Seine–Nord Europe Canal

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Seine-Nord Europe Canal
Seine - Noord-Europa.png
Location of the Seine-Nord Europe Canal in northern France.
Specifications
Length 107 km
Lock length 195 m (640 ft)
Lock width 12.50 m (41.0 ft)
Maximum boat length 185 m (607 ft) (push-tug + 2 barges)
Maximum boat beam 11.40 m (37.4 ft)
Minimum boat draft 3.50 m (11.5 ft)
Locks 6 (originally 7)
Total rise 53.60 m (175.9 ft)
Status Preparation for tender
History
Date approved 2009
Expected completion 2024
Geography
Start point Oise River at Compiègne
End point Liaison Dunkerque-Escaut Aubencheu-au-Bac
Connects to River Oise

The Seine–Nord Europe Canal is a projected high-capacity (grand gabarit) canal in France that would link the Oise River at Compiègne with the Canal Dunkerque-Escaut, east of Arleux. The objective is to expand trade flows in a fuel-efficient and ecologically friendly manner between the Seine basin and Belgium, Germany and the Netherlands, while reducing saturation on the A1 motorway in France and reducing the CO2 emissions in the transport sector within this corridor.

The canal will be the French section of the Seine-Escaut (Scheldt) European waterway, which includes further major investments on the Canal Dunkerque-Escaut, on the Lys/Leie in Flanders and on the waterways in Wallonia. It will run 107 km from just north of Compiègne, to the Canal Dunkerque-Escaut, crossing the regions of Picardy and Nord-Pas-de-Calais.

The 107-kilometre-long canal will connect the Seine and Scheldt rivers and facilitate inland water transport. When the new Seine-Nord connection is ready, it will allow large vessels to transport goods between the Seine river (and the Paris area) and the ports of Dunkerque, Antwerp, and Rotterdam, or further into Europe. The canal will replace the Canal de Saint-Quentin and the current Canal du Nord, increasing maximum barge capacity from 650 to 4400 tonnes.[1]

The canal will include several large structures, including six locks and three aqueducts: two over the A29 and A26 motorways, and one 1330 metres long over the Somme.[2] The project’s budget will be 4.7 billion, financed by the European Union, the French government, the Hauts-de-France and Île-de-France regions and the départements Oise, Somme, Pas-de-Calais and Nord.

The project was called into question after a change of Government in July 2012, not per se but for its cost and the principle of a public-private partnership (PPP) which after the financial crisis of 2007-2008 was found to be unworkable. Significant cost reductions were deemed possible, and 'reconfiguration' of the project led to use of the line of the existing Canal du Nord over a length of about 8 km (5 mi), lowering the summit level by 18.50 metres and thus eliminating one lock. Engineers were selected for the project in June 2015.[3]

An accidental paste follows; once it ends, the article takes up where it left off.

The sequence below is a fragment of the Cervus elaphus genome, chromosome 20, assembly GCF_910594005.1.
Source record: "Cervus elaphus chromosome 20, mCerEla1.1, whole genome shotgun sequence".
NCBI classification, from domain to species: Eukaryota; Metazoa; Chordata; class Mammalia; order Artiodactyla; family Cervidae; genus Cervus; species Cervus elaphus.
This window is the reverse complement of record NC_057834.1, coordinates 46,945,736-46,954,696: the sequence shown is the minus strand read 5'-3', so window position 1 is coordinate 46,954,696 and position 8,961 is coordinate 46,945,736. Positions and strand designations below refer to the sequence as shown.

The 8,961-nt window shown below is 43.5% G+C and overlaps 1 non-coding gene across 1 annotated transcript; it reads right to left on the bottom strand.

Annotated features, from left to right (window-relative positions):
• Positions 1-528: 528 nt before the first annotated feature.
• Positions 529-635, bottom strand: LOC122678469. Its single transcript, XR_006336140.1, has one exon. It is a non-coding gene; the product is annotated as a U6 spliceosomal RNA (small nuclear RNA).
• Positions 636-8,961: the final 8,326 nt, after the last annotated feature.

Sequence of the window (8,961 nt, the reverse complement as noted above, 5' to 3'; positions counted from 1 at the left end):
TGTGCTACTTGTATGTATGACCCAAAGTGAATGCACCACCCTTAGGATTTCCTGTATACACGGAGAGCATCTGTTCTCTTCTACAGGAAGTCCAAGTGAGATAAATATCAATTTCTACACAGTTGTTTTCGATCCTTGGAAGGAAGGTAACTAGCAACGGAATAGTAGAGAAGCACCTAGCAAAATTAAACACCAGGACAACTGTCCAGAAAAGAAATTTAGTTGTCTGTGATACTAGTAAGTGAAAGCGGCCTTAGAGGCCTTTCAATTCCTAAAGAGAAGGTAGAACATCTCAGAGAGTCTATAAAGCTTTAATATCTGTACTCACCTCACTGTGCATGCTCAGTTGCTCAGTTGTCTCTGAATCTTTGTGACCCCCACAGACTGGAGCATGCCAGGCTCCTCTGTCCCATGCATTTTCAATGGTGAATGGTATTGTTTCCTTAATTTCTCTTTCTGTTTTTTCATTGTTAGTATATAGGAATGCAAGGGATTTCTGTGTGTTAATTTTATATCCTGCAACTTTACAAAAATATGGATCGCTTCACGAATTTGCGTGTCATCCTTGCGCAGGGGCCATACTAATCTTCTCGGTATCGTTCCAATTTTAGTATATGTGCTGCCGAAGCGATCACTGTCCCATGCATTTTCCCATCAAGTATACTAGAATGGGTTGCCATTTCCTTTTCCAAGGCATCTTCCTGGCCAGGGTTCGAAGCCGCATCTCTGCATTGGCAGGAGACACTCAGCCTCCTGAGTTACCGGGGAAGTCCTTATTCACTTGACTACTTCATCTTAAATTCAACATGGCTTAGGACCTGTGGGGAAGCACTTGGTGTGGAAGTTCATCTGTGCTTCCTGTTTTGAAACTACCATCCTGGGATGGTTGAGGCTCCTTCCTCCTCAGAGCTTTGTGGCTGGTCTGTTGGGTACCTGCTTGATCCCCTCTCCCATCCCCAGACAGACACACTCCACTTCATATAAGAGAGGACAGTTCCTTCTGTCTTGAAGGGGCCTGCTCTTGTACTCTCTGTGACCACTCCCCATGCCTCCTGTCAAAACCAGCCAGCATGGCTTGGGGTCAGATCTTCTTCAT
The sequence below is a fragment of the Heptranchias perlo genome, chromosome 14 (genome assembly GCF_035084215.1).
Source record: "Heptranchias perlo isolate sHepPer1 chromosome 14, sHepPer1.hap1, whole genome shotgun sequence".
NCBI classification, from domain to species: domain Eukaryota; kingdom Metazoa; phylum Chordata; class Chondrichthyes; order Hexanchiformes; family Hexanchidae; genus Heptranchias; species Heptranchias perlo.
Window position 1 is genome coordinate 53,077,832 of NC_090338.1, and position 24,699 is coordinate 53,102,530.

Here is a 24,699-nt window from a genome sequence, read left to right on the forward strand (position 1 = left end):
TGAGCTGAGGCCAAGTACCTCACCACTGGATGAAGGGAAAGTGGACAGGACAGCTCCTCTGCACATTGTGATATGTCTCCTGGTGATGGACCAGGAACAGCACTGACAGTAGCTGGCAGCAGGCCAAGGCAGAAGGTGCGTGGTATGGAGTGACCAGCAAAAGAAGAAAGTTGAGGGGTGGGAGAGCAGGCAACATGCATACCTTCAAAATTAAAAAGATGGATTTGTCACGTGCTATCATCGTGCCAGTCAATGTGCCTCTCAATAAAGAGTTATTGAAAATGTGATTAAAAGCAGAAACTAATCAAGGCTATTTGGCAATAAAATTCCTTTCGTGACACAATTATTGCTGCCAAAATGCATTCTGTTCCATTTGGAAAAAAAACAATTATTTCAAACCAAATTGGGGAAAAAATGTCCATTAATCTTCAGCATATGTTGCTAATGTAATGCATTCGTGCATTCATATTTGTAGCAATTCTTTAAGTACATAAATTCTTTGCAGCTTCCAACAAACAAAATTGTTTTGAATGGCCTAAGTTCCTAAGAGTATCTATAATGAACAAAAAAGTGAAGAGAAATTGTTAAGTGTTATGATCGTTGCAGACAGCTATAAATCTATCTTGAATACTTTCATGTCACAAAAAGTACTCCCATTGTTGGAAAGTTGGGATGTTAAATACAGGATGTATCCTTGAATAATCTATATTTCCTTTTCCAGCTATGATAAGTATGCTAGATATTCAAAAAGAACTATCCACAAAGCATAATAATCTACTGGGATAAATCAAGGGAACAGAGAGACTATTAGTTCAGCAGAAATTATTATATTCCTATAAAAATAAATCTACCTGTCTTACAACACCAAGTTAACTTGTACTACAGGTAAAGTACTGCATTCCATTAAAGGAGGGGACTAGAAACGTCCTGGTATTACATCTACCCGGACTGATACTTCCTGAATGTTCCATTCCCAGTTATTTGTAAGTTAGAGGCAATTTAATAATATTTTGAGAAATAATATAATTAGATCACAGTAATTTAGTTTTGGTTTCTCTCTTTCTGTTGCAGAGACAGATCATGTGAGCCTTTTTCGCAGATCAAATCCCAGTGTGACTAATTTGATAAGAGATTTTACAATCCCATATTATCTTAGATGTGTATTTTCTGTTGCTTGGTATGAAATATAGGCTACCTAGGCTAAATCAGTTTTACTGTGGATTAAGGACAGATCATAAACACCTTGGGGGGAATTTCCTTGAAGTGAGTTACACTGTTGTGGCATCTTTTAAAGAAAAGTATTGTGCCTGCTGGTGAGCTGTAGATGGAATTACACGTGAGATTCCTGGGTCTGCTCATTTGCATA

On 21 April 2016, an ordonnance was approved by the President of France, authorizing the construction of the canal and creating the Société du Canal Seine-Nord Europe to manage the project.[4]

Economic impact[edit]

The existing Canal du Nord and parallel Canal de Saint-Quentin represent a bottleneck on one of Europe’s principal transport arteries. This is reflected in the current statistics: where the market share of inland water transport measured in tonne-kilometres reaches 18% in the Seine-Oise basin and 14% in Nord-Pas de Calais, and even more than 50% on the major waterways of Germany and Benelux, the constraints of carrying capacity on the corridor in France limit the waterway market share to between 3 and 4% (peaking at about 5 million tonnes).[5] Traffic is projected to reach between 15 and 18 million tonnes per year a few years after the waterway has opened.

Environmental impact[edit]

Voies Navigables de France, the project authority, sets out the principal environmental impacts on the website dedicated to the project. The CO2 emissions of a barge carrying 1500 tonnes are three times less than those of the fleet of trucks required to move this load. A single push-tow 185 m long can carry 300 containers unloaded in a maritime port, compared to 5 fully loaded trains and 200 trucks.

Diagnostic archaeological excavations on the route of the canal Seine-Nord Europe in October 2008. In the background, village Aubencheul-au-Bac

References[edit]

  1. ^ VNF, 'The canal Seine-Nord Europe project planning regional, national and European' [1]
  2. ^ VNF, Canal and related facilities
  3. ^ "107 kilometer kanaal verbindt Frans en Nederlands waternetwerk". Verkeerskunde (in Dutch). 25 June 2015. 
  4. ^ "Ordonnance n° 2016-489 du 21 avril 2016 relative à la Société du Canal Seine-Nord Europe (NOR: DEVT1605203R)". Legifrance. 21 April 2016. 
  5. ^ Edwards-May, David (2010). Inland Waterways of France. St Ives, Cambs., UK: Imray. p. 281. ISBN 978-1-846230-14-1. 

External links[edit]